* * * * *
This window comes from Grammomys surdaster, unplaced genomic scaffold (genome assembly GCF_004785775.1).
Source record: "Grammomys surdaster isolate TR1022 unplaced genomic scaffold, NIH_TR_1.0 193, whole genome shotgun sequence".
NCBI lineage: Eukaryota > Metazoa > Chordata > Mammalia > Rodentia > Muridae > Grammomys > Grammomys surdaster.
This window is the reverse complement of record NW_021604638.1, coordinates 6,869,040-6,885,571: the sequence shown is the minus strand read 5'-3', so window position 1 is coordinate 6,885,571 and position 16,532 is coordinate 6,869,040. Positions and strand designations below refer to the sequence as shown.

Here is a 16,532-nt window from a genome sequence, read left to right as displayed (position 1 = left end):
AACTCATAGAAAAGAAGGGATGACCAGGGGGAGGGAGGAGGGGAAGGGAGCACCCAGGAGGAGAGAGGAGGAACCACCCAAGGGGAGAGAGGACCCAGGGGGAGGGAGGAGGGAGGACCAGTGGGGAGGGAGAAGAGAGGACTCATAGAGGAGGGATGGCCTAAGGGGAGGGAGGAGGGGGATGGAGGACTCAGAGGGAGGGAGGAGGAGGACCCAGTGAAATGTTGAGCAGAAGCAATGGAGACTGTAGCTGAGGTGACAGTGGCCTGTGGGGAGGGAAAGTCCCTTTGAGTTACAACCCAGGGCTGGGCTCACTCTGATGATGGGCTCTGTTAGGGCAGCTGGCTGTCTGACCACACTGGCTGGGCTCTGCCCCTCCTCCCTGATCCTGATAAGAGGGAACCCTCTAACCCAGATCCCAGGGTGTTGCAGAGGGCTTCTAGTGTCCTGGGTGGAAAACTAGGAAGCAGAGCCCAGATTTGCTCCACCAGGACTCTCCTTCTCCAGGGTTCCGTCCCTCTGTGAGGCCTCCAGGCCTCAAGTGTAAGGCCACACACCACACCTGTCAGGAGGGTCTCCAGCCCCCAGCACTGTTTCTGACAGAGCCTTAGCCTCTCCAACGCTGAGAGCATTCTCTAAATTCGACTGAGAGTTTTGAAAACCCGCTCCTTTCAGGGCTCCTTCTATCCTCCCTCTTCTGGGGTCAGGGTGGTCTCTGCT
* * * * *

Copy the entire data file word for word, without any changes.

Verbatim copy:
This window comes from Grammomys surdaster, unplaced genomic scaffold (genome assembly GCF_004785775.1).
Source record: "Grammomys surdaster isolate TR1022 unplaced genomic scaffold, NIH_TR_1.0 193, whole genome shotgun sequence".
NCBI lineage: Eukaryota > Metazoa > Chordata > Mammalia > Rodentia > Muridae > Grammomys > Grammomys surdaster.
This window is the reverse complement of record NW_021604638.1, coordinates 6,869,040-6,885,571: the sequence shown is the minus strand read 5'-3', so window position 1 is coordinate 6,885,571 and position 16,532 is coordinate 6,869,040. Positions and strand designations below refer to the sequence as shown.

Here is a 16,532-nt window from a genome sequence, read left to right as displayed (position 1 = left end):
AACTCATAGAAAAGAAGGGATGACCAGGGGGAGGGAGGAGGGGAAGGGAGCACCCAGGAGGAGAGAGGAGGAACCACCCAAGGGGAGAGAGGACCCAGGGGGAGGGAGGAGGGAGGACCAGTGGGGAGGGAGAAGAGAGGACTCATAGAGGAGGGATGGCCTAAGGGGAGGGAGGAGGGGGATGGAGGACTCAGAGGGAGGGAGGAGGAGGACCCAGTGAAATGTTGAGCAGAAGCAATGGAGACTGTAGCTGAGGTGACAGTGGCCTGTGGGGAGGGAAAGTCCCTTTGAGTTACAACCCAGGGCTGGGCTCACTCTGATGATGGGCTCTGTTAGGGCAGCTGGCTGTCTGACCACACTGGCTGGGCTCTGCCCCTCCTCCCTGATCCTGATAAGAGGGAACCCTCTAACCCAGATCCCAGGGTGTTGCAGAGGGCTTCTAGTGTCCTGGGTGGAAAACTAGGAAGCAGAGCCCAGATTTGCTCCACCAGGACTCTCCTTCTCCAGGGTTCCGTCCCTCTGTGAGGCCTCCAGGCCTCAAGTGTAAGGCCACACACCACACCTGTCAGGAGGGTCTCCAGCCCCCAGCACTGTTTCTGACAGAGCCTTAGCCTCTCCAACGCTGAGAGCATTCTCTAAATTCGACTGAGAGTTTTGAAAACCCGCTCCTTTCAGGGCTCCTTCTATCCTCCCTCTTCTGGGGTCAGGGTGGTCTCTGCT